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Maryland Families to Receive an Average of $143 in Insurance Rebates
Health care law is saving Marylanders money and bringing transparency to the market
WASHINGTON – U.S. Congressman John Sarbanes (D-Md.) today applauded Health and Human Services (HHS) Secretary Kathleen Sebelius’ announcement that 149,961 Maryland residents will benefit from $13,046,316 in rebates from insurance companies this summer, averaging $143 per family, thanks to the health care reform law.
“Implementation of the health care reform law is giving consumers the fair deal they deserve for the premiums they pay each month,” said Congressman Sarbanes, a member of the House Energy and Commerce Committee, which has jurisdiction over health care policy. “Instead of sinking revenue from the premiums they collect into slick advertising, executive pay, and a healthy bottom line, insurance companies are now required to invest a reasonable amount of premiums into providing better health services and expanding access to care. This is what the American people deserve.”
Created under the health care reform law, the Medical Loss Ratio standard (also known as the “80/20 rule”) requires insurers to spend at least 80 cents of every premium dollar on patient care and quality improvement. If they spend an excessive amount on profits and red tape, they owe rebates back for the difference no later than August 1, 2013.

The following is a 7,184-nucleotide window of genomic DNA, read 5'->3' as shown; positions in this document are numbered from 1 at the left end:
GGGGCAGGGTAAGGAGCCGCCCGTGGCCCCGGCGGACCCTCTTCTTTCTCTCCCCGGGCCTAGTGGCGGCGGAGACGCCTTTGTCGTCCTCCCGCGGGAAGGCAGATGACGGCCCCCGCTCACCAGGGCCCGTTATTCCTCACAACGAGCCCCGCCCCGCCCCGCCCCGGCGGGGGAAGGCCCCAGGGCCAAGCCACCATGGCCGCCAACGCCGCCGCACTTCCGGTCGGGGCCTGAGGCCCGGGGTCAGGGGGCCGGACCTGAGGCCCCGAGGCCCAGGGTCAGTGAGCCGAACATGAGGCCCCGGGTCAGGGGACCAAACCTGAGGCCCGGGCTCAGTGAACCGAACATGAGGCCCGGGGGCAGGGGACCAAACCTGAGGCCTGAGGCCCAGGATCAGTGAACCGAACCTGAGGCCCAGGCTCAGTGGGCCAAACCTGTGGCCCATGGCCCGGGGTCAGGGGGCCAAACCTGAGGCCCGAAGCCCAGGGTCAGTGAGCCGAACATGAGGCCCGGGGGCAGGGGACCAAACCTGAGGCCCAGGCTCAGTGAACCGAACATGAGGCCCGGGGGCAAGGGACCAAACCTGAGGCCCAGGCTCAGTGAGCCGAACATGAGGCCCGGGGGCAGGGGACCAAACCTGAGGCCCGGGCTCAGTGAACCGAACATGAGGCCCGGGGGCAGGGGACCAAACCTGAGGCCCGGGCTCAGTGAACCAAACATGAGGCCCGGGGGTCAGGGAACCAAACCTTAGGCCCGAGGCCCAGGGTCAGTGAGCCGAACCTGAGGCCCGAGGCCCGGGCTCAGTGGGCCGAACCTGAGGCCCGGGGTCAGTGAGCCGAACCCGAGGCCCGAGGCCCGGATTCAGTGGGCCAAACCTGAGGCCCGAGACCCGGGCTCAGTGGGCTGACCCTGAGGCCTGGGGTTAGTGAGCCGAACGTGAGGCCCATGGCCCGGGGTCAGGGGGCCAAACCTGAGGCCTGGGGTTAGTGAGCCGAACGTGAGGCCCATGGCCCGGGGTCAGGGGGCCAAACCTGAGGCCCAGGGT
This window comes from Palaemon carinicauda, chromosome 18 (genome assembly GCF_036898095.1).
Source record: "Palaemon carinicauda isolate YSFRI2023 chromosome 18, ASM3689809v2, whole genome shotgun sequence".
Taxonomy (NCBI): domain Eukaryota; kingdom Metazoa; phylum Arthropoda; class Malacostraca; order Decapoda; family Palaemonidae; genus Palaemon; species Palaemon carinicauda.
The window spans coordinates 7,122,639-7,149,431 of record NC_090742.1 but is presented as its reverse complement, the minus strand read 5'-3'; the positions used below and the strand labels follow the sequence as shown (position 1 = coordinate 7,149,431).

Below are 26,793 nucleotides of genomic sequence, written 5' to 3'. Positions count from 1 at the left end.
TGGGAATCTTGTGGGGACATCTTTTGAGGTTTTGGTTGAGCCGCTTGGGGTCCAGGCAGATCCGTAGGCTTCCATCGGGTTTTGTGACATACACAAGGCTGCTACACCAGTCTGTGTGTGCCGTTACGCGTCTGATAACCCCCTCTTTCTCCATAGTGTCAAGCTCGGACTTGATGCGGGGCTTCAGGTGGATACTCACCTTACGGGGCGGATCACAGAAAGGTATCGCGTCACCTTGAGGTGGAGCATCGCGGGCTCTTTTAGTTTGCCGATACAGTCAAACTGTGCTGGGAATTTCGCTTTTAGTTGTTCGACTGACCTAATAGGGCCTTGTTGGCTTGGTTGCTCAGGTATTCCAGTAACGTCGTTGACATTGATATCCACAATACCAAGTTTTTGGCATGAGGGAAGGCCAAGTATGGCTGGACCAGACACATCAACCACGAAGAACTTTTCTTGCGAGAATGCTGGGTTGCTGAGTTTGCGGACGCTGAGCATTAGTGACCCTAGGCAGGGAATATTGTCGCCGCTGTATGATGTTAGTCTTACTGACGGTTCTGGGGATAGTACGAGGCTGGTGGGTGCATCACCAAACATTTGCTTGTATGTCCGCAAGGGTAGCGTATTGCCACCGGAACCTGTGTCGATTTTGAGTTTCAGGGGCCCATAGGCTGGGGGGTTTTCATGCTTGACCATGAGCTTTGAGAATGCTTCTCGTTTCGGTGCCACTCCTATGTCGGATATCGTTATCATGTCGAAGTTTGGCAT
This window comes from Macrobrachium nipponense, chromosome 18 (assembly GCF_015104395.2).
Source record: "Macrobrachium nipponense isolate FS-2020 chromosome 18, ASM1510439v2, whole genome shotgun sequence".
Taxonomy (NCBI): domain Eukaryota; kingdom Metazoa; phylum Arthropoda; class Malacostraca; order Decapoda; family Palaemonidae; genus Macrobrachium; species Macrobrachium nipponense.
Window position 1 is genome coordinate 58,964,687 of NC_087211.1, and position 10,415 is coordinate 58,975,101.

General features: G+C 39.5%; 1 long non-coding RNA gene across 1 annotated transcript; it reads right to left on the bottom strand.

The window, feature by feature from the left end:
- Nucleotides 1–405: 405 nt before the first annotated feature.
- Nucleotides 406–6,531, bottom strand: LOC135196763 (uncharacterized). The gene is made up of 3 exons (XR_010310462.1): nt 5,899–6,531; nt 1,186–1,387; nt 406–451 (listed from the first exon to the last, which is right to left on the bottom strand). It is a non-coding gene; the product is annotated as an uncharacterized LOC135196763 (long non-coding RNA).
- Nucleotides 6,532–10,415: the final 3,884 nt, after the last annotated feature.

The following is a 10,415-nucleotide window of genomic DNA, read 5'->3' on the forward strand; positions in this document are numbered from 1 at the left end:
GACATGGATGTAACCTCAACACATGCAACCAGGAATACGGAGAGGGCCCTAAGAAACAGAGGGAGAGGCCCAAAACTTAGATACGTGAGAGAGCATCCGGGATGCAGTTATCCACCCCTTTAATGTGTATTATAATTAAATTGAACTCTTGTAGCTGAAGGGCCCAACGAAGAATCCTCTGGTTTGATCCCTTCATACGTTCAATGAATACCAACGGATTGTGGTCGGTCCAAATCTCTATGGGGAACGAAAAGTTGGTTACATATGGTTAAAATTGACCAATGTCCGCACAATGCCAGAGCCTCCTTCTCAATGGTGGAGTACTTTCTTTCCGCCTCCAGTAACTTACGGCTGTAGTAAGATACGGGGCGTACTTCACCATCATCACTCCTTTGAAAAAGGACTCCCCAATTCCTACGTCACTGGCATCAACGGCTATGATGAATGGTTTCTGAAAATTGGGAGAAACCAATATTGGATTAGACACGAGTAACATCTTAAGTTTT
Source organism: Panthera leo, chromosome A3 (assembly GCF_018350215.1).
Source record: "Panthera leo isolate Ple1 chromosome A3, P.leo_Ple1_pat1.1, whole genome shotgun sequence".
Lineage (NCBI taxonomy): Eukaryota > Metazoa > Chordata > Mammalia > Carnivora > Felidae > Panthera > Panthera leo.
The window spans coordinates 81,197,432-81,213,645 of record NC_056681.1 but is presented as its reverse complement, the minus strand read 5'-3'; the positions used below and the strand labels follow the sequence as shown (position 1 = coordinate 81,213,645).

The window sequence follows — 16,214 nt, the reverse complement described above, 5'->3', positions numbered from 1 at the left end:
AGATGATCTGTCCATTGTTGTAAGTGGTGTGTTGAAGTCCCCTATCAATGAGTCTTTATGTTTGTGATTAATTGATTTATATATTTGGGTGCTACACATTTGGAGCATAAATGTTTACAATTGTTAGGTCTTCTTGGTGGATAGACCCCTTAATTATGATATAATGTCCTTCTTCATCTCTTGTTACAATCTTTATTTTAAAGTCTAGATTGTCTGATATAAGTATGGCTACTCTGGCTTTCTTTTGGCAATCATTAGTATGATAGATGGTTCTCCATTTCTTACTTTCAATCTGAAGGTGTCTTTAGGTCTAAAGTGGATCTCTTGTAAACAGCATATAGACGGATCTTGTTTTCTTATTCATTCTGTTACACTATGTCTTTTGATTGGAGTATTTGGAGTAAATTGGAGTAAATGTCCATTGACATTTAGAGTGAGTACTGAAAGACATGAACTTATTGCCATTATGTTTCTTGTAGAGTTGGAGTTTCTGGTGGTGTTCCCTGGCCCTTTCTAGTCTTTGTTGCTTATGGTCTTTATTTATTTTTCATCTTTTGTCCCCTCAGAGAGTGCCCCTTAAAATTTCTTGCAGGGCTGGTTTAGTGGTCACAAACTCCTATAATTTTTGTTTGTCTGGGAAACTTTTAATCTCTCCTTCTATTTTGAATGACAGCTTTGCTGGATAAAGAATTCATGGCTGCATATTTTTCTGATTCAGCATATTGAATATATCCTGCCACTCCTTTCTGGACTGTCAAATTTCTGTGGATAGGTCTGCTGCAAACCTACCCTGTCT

The law has motivated many plans to lower prices or improve their coverage to meet the standard. Other Marylanders will see their value reflected through rebates later this summer.
Marylanders owed a rebate will see their value reflected in one of the following:
• a rebate check in the mail
• a lump-sum reimbursement to the same account that they used to pay the premium if by credit card or debit card
• a reduction in their premiums
• their employer using rebates to improve their health coverage
Insurance companies that do not meet the standard will send consumers a notice informing them of the rule. The notice will also let consumers know how much the insurer did or did not spend on patient care or quality improvement, and how much of that difference will be returned as a rebate.
The 80/20 rule works, along with the required review of proposed double-digit premium increases, to stabilize and moderate premium rates. And, with new market reforms, including the guaranteed availability protections and prohibition of the use of factors such as health status, medical history, gender and industry of employment to set premiums rates, this policy helps ensure every American has access to quality, affordable health insurance.
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